From Wikipedia, the free encyclopedia
Anatole France (16 April
1844—12 October 1924), born François-Anatole
a French poet, journalist, and novelist. He was born in
Paris, and died in Saint-Cyr-sur-Loire.
He was a successful novelist, with several best-sellers. Ironic and skeptical,
he was considered in his day the ideal French man of letters. He was a member
Académie française, and won the Nobel
Prize for Literature.
The son of a bookseller, France spent most of his life around books. His
father's bookstore, called the Librairie
France, specialized in books
and papers on the French
Revolution and was frequented
by many notable writers and scholars of the day. Anatole
France studied at the
Collège Stanislas and after
graduation he helped his father by working in his bookstore. After several
years he secured the position of cataloguer at Bacheline-Deflorenne and at
Lemerre. In 1876 he was appointed librarian for the French Senate.
Anatole France began his career as a poet and a journalist. In 1869, Le
Parnasse Contemporain published
one of his poems, La Part de
Madeleine. In 1875, he sat on the committee which was in charge of the
third Parnasse Contemporain compilation.
He moved Paul Verlaine and Mallarmé aside of this Parnasse.
As a journalist, from 1867, he wrote a lot of articles and notices. He became
famous with the novel Le Crime
de Sylvestre Bonnard (1881).
Its protagonist, skeptical old scholar Sylvester Bonnard, embodied France's
own personality. The novel was praised for its elegant prose and won him a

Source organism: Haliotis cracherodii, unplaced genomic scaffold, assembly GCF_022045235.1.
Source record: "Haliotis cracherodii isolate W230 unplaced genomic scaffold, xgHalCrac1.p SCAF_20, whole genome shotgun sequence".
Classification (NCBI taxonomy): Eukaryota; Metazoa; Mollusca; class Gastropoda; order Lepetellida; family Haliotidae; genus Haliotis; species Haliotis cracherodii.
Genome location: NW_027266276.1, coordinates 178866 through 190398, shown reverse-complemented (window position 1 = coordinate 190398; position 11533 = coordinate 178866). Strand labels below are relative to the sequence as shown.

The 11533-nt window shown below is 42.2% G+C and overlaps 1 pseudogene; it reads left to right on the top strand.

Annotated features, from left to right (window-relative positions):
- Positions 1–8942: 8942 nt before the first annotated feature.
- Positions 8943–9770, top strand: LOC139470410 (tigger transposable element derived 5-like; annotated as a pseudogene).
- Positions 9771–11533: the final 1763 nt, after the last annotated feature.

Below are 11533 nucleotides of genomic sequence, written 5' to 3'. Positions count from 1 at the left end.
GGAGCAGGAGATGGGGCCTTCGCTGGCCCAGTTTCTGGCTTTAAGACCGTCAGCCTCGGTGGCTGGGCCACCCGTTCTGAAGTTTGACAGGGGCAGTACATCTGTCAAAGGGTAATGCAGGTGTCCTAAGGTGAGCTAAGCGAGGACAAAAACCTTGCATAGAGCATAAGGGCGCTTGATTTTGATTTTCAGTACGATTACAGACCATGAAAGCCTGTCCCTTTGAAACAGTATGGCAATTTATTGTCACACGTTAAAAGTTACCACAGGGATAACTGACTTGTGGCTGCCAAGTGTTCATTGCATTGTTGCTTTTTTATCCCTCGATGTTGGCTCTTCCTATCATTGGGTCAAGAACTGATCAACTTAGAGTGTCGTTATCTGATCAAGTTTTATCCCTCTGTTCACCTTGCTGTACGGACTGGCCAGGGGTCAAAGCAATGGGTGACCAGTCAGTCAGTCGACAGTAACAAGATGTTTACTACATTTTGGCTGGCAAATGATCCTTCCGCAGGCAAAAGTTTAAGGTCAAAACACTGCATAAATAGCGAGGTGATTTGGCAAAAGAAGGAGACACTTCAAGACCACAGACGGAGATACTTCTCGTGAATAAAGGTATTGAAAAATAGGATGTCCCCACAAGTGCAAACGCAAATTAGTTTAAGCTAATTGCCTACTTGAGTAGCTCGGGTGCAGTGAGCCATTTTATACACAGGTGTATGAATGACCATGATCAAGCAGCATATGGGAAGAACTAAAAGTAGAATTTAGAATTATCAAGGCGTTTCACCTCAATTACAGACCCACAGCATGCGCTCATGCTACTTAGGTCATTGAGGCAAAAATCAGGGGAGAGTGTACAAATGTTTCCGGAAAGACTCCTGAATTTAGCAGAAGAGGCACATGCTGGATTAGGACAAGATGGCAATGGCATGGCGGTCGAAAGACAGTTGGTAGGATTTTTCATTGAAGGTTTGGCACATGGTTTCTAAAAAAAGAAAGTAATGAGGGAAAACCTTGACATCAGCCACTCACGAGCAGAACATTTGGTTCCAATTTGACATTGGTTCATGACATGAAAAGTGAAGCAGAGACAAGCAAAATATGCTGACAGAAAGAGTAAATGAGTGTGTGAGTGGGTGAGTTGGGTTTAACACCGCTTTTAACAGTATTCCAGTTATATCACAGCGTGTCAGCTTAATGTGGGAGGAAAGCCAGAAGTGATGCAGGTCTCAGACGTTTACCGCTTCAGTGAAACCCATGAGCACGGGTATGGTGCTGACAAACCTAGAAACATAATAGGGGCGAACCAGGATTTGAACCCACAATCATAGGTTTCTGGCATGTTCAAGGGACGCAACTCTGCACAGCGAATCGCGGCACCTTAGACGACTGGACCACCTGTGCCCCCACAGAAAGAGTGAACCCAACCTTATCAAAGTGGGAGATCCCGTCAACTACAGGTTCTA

prize from the French Academy. In La
Rotisserie de la Reine Pedauque (1893)
Anatole France ridiculed belief in the occult; and in Les
Opinions de Jerome Coignard (1893),
France captured the atmosphere of the fin
He was elected to the Académie
française in 1896.
France took an important part in the Dreyfus
Affair. He signed Emile
Zola's manifesto supporting Dreyfus, a Jewish army officer who had been
falsely convicted of
espionage. France wrote about the affair in his 1901 novel Monsieur
France's later works include L'Île
des Pingouins (1908) which
satirizes human nature by depicting the transformation of penguins into humans
- after the animals have been baptized in error by the nearsighted Abbot Mael. La
Revolte des Anges (1914) is
often considered France's most profound novel. It tells the story of Arcade,
the guardian angel of Maurice d'Esparvieu. Arcade falls in love, joins the
revolutionary movement of angels, and towards the end realizes that the
overthrow of God is meaningless unless "in ourselves and in ourselves alone we
attack and destroy Ialdabaoth."
He was awarded the Nobel Prize in 1921. He died in 1924 and is buried in the Neuilly-sur-Seine
community cemetery near Paris.
In the 1920s, France's writings were put on the Index
Librorum Prohibitorum (Prohibited Books Index) of the Roman